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Rose Tinted Memories as a Cause of Unsustainable Leisure Travel

Nawijn, J., & Peeters, P.
Bibliographical information:
Nawijn, J., & Peeters, P. (2014). Rose Tinted Memories as a Cause of Unsustainable Leisure Travel. In T. Gärling, D. Ettema & M. Friman (Eds.), Handbook of Sustainable Travel (pp. 185-197). Dordrecht, Netherlands: Springer.

Most people strive to become happier. Although a substantial increase in the cognitive component of happiness is limited due to heredity, there is still room for substantial gains in the affective component of happiness through environmental factors and behavioural choices. One way to become happier is to undertake leisure travel. The effect of leisure travel on happiness tends however to be short-lived, which may cause individuals in affluent nations to travel more often. A vast increase in leisure travel is also forecasted for developing and emerging industrialized countries. Rosy recollections of past experiences of leisure travel may trigger booking another trip. A growth in travel frequency and air travel in particular increases emissions that contribute to climate change. We argue that the main driver for leisure travel is the rose tinted memories of past leisure trips. However, these memories are valued against the context of peer pressure and social norms. Based on previous research findings the processes that contribute to the development of unsustainable leisure travel are discussed.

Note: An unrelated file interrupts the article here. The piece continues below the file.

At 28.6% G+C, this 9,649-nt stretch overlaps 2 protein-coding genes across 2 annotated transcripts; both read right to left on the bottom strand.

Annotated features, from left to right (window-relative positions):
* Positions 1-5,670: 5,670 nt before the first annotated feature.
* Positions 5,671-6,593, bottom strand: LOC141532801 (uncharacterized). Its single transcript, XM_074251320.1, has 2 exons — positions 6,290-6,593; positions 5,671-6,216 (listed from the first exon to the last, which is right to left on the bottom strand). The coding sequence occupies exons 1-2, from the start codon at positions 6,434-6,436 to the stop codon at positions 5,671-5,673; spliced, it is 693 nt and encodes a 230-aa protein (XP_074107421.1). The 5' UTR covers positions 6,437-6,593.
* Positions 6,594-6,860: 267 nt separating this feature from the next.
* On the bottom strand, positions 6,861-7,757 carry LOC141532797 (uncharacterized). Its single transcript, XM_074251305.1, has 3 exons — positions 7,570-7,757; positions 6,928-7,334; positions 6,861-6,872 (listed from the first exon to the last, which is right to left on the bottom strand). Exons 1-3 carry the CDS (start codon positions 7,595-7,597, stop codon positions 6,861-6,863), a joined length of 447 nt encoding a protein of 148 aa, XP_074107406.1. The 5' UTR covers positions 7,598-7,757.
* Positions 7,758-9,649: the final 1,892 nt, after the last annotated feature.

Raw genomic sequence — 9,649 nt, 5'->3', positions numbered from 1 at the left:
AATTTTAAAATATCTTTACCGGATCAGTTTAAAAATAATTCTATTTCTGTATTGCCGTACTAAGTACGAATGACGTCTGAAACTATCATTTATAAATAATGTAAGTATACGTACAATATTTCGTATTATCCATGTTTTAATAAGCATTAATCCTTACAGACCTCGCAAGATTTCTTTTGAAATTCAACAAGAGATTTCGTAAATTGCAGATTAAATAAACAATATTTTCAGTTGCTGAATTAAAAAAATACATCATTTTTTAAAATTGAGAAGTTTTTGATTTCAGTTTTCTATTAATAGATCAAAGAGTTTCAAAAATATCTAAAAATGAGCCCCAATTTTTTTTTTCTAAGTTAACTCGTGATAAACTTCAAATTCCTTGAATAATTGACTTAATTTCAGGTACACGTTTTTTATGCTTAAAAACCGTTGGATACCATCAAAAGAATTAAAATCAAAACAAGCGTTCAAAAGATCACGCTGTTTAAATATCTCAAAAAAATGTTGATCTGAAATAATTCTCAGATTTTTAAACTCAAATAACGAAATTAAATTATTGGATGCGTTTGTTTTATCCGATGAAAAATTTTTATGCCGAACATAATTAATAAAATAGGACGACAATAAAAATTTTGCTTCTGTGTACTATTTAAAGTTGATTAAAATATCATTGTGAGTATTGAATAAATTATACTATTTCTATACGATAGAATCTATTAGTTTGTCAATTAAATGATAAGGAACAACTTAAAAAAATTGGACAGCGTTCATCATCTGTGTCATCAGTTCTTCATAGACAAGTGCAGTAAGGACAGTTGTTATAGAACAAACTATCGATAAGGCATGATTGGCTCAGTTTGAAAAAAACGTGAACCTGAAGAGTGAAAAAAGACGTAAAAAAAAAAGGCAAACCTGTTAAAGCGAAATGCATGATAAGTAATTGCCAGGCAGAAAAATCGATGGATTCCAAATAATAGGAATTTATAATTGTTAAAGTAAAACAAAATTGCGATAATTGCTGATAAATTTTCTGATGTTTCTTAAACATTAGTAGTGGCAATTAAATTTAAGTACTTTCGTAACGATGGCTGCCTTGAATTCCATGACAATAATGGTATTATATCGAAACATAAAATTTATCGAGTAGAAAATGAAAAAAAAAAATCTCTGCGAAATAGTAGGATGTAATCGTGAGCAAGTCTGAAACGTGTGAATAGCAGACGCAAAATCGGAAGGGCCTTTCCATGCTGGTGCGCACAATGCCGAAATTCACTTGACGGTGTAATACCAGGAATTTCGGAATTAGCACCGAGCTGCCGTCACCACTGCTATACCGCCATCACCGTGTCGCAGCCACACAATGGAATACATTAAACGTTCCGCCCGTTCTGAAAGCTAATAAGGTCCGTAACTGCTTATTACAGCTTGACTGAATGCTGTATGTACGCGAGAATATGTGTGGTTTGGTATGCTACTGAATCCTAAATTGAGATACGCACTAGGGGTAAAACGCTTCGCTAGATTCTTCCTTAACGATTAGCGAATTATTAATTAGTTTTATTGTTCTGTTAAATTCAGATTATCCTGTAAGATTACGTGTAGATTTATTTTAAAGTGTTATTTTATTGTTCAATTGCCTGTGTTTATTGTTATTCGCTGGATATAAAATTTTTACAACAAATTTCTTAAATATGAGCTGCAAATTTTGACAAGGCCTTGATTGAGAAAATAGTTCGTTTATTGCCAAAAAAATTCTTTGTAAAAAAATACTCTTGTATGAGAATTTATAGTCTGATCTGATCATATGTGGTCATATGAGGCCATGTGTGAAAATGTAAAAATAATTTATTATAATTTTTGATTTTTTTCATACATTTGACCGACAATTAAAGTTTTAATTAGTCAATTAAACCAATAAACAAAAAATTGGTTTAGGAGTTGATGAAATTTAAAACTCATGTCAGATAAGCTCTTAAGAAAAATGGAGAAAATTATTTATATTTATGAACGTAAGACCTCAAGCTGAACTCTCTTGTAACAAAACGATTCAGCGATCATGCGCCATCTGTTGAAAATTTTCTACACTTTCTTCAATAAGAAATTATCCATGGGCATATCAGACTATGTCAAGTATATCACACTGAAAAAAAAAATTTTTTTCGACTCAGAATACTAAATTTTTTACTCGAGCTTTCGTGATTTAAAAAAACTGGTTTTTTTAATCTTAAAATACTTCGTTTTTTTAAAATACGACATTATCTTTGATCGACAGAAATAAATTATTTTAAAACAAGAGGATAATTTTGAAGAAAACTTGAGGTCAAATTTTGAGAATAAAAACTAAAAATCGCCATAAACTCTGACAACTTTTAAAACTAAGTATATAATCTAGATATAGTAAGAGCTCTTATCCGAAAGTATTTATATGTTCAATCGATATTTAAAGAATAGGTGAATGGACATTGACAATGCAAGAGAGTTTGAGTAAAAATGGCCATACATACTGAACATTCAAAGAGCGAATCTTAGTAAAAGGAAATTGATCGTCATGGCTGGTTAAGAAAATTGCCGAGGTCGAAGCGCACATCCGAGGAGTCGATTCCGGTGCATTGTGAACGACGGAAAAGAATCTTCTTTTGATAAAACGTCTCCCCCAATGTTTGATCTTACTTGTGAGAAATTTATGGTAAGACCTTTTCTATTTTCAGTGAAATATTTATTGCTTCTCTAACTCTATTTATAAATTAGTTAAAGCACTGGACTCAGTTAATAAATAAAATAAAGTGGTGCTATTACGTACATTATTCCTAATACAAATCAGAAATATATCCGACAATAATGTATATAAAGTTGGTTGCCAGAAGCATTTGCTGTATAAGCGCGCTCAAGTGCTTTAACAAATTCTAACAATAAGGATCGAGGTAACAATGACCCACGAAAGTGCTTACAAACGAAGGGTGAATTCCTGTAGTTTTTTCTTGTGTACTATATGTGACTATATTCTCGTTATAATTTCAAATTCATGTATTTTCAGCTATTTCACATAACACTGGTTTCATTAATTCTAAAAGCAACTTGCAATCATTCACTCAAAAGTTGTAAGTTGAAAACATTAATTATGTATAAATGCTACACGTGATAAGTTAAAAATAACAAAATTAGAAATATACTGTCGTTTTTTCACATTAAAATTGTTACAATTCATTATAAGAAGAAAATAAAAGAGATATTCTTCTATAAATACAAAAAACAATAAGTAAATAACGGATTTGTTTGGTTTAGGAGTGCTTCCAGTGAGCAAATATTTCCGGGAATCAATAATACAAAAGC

The Handbook of Sustainable Travel: People, Society, and Transportation Systems gathers distinguished researchers on travel behavior from a variety disciplines, to offer state-of-the-art research and analysis encompassing environmental, traffic and transport psychology; transport planning and engineering; transport geography; transport economics; consumer services research; environmental sociology and well-being research. The underlying dilemma is that neither contemporary transportation technology nor contemporary travel behaviors are sustainable. The path toward sustainability is complex, because the consequences of changing technology and attempts to change travel preferences can be extreme both in economic and in social terms. The Handbook of Sustainable Travel discusses transportation systems from environmental, social and economic perspectives, to provide insights into the underlying mechanisms, and to envisage potential strategies towards more sustainable travel. Part I offers an introduction to the subject, with chapters review historical and future trends in travel, the role of travel for a good society, and the satisfaction of travelers with various features of travel options. Part II proceeds from the fact that the car is the backbone of today’s transportation system, and that a break with automobiles is likely to be necessary in the future. Contributors review the development of private car use, explore economic and psychological reasons why the car has become the primary mode of transport and discuss how this can be changed in the future. Part III addresses the social sustainability of travel, providing insights into the social costs and benefits of leisure, business and health travel, and taking into account the social costs or benefits of measures whose goals are primarily environmental. The authors provide the necessary background to judge whether proposed transport policies are also sustainable from a social perspective. Part IV highlights future alternatives to physical travel and surveys ecologically sustainable travel modes such as public transport and non-motorized modes of transportation.
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